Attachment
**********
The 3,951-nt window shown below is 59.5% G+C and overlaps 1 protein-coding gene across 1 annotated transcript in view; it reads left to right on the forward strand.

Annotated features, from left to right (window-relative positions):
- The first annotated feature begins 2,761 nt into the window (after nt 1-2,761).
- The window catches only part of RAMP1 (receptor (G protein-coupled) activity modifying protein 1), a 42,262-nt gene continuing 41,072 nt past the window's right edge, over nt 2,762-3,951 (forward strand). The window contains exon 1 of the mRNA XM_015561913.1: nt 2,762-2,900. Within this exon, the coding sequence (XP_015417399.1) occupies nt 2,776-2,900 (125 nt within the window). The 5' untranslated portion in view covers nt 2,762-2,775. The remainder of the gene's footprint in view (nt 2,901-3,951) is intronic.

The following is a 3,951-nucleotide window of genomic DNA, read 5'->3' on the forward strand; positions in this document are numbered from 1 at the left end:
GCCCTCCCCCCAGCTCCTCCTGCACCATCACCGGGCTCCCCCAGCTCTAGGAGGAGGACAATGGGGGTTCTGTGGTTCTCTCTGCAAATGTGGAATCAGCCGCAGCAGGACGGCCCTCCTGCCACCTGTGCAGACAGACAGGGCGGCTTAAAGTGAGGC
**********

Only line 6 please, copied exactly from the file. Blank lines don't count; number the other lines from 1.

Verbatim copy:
GCCCTCCCCCCAGCTCCTCCTGCACCATCACCGGGCTCCCCCAGCTCTAGGAGGAGGACAATGGGGGTTCTGTGGTTCTCTCTGCAAATGTGGAATCAGCCGCAGCAGGACGGCCCTCCTGCCACCTGTGCAGACAGACAGGGCGGCTTAAAGTGAGGC